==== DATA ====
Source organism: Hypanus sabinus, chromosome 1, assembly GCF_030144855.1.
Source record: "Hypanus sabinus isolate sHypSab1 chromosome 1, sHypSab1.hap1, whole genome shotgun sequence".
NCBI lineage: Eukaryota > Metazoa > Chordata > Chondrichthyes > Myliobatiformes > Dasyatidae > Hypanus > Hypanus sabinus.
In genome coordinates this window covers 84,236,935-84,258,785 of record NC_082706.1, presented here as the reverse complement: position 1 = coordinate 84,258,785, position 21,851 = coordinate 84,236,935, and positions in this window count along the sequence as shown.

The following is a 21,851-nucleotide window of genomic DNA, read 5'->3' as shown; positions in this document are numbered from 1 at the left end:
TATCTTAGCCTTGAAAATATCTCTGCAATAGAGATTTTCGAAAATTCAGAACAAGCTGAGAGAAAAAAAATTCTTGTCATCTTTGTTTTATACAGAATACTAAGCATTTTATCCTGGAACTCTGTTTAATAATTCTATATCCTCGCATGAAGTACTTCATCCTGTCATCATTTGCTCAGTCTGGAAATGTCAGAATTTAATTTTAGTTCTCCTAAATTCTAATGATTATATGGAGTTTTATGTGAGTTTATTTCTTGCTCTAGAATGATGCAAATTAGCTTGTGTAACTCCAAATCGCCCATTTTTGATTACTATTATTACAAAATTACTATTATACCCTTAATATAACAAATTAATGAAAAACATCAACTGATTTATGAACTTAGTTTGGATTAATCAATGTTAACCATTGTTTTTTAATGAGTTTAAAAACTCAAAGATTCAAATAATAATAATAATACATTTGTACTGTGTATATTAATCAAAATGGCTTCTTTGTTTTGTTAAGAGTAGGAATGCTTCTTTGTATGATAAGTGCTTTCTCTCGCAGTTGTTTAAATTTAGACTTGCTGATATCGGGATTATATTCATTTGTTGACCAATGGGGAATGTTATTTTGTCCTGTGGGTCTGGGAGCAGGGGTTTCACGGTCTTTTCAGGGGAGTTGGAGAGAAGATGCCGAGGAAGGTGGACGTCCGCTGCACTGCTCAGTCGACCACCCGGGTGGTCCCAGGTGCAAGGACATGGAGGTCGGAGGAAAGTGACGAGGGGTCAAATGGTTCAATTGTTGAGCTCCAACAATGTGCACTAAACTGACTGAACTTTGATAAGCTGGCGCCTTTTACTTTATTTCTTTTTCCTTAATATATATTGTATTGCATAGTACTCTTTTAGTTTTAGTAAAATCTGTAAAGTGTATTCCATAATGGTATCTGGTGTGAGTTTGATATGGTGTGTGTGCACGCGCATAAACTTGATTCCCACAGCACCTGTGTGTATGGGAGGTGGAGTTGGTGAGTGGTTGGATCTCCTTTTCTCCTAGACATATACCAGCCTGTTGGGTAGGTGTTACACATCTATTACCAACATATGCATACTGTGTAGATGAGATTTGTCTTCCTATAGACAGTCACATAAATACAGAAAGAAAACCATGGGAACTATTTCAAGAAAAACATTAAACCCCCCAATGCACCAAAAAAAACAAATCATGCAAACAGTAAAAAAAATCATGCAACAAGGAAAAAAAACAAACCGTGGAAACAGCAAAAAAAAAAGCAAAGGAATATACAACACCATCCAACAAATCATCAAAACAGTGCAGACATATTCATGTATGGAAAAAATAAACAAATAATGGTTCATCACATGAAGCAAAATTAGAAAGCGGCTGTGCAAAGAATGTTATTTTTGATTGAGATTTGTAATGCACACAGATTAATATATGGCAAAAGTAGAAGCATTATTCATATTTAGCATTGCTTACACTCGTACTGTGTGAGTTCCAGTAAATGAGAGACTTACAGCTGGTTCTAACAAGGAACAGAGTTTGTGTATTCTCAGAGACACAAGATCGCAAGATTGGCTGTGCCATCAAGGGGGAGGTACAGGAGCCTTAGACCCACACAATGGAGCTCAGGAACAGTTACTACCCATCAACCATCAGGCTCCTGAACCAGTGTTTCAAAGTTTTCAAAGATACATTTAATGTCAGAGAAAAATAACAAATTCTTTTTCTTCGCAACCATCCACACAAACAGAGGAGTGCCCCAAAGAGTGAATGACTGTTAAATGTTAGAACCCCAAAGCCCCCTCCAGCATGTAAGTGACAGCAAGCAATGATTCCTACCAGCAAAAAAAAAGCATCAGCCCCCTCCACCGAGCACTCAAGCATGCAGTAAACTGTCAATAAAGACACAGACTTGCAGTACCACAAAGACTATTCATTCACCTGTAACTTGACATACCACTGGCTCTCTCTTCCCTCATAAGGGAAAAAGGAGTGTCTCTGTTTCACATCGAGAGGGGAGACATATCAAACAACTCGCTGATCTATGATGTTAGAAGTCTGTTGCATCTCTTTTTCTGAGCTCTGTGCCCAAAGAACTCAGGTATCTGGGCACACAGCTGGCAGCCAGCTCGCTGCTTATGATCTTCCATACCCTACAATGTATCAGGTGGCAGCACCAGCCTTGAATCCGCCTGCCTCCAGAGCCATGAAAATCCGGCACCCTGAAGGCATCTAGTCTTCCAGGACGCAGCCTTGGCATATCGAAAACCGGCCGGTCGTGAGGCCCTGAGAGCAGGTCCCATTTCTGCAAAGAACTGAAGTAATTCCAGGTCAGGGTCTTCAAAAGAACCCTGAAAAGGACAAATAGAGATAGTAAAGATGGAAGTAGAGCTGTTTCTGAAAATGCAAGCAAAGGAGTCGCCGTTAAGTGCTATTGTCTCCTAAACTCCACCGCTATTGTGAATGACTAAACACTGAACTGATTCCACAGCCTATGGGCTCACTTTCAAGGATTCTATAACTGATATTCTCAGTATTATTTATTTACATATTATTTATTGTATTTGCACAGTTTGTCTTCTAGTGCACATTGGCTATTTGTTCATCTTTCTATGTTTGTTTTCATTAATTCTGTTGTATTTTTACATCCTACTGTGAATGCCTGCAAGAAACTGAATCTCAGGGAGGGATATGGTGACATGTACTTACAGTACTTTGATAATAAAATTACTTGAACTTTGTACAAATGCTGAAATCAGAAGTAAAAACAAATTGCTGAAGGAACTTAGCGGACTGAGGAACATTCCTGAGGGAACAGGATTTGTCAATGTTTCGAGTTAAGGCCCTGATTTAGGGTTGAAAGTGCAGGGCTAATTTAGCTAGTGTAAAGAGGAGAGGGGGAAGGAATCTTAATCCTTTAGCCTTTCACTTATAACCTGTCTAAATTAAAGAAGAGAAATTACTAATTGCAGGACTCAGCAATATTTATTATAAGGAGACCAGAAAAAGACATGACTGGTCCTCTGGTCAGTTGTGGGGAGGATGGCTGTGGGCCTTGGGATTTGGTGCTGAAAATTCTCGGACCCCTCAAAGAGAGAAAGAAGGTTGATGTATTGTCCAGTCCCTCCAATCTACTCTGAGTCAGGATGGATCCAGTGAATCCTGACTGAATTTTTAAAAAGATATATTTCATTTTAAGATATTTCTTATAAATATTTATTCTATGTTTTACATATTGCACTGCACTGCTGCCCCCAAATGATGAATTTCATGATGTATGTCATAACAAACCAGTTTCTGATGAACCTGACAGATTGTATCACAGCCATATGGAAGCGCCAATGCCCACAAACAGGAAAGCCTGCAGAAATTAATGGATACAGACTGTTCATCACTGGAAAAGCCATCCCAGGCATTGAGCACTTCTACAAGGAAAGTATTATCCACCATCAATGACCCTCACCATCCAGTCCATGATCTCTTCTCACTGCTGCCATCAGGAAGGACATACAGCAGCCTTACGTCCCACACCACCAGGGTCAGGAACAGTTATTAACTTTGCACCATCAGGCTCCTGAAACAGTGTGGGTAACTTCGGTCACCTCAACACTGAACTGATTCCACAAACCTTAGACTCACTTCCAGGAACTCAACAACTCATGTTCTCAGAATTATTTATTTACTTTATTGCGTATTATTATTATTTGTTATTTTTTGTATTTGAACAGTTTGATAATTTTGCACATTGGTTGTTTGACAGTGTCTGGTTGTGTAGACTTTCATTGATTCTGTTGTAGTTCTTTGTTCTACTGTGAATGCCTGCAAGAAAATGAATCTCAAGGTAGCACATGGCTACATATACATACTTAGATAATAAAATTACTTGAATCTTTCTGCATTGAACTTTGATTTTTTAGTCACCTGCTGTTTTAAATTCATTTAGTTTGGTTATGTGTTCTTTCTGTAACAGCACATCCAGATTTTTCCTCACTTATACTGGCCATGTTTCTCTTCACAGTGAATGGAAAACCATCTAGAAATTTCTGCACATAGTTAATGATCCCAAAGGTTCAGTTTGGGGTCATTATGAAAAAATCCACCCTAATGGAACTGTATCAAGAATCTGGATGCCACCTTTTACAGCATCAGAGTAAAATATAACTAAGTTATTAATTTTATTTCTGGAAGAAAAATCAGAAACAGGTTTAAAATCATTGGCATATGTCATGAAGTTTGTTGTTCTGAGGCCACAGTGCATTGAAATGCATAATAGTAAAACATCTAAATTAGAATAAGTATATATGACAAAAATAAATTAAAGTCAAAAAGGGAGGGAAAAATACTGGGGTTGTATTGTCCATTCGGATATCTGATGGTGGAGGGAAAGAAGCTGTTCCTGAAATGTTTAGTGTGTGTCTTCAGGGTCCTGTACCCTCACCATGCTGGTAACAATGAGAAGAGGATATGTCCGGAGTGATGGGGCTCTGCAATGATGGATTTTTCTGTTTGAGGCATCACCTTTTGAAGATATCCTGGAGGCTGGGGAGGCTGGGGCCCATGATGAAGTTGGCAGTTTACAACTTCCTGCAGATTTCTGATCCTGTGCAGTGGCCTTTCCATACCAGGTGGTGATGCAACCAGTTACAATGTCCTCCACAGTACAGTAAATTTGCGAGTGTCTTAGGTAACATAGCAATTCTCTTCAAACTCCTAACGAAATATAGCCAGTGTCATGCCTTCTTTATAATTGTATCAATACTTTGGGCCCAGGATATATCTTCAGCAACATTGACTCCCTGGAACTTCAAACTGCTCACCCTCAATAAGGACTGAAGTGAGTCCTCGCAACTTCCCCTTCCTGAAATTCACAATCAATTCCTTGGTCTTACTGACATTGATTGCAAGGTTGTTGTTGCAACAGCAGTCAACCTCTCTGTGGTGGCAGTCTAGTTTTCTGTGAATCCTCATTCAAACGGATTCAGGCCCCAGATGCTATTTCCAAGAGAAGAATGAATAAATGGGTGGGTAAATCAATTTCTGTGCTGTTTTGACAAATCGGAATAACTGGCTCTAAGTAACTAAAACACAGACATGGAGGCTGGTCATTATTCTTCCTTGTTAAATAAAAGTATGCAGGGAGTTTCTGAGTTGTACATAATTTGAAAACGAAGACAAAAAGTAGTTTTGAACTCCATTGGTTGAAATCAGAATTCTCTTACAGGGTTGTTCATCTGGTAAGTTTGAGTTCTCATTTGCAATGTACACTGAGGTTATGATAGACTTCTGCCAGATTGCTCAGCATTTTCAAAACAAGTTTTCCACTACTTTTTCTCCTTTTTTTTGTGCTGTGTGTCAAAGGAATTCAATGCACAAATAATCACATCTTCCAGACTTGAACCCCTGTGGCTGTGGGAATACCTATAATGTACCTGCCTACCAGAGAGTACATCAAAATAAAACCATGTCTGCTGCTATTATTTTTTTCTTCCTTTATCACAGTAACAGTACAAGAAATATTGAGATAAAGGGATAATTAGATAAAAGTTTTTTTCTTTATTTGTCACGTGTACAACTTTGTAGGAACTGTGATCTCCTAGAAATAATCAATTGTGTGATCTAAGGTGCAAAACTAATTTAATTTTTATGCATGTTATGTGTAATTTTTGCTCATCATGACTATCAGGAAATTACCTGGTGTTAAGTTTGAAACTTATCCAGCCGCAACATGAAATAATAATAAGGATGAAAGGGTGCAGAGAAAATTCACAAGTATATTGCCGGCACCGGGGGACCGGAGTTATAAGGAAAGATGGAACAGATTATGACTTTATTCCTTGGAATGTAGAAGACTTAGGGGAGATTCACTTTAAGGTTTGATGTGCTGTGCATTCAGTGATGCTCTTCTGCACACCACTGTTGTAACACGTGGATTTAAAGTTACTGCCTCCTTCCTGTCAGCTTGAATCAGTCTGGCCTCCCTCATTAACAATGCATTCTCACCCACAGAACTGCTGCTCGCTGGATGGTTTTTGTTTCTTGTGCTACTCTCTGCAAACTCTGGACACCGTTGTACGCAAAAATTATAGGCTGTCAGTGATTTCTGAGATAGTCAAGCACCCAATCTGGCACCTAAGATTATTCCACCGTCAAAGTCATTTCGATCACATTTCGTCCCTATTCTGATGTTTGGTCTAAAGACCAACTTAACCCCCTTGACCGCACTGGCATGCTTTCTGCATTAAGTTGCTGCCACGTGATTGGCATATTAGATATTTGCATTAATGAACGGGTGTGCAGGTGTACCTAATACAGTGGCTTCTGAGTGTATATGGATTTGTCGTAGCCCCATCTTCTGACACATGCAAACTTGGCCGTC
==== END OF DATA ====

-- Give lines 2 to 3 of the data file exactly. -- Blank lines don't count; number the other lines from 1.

Source record: "Hypanus sabinus isolate sHypSab1 chromosome 1, sHypSab1.hap1, whole genome shotgun sequence".
NCBI lineage: Eukaryota > Metazoa > Chordata > Chondrichthyes > Myliobatiformes > Dasyatidae > Hypanus > Hypanus sabinus.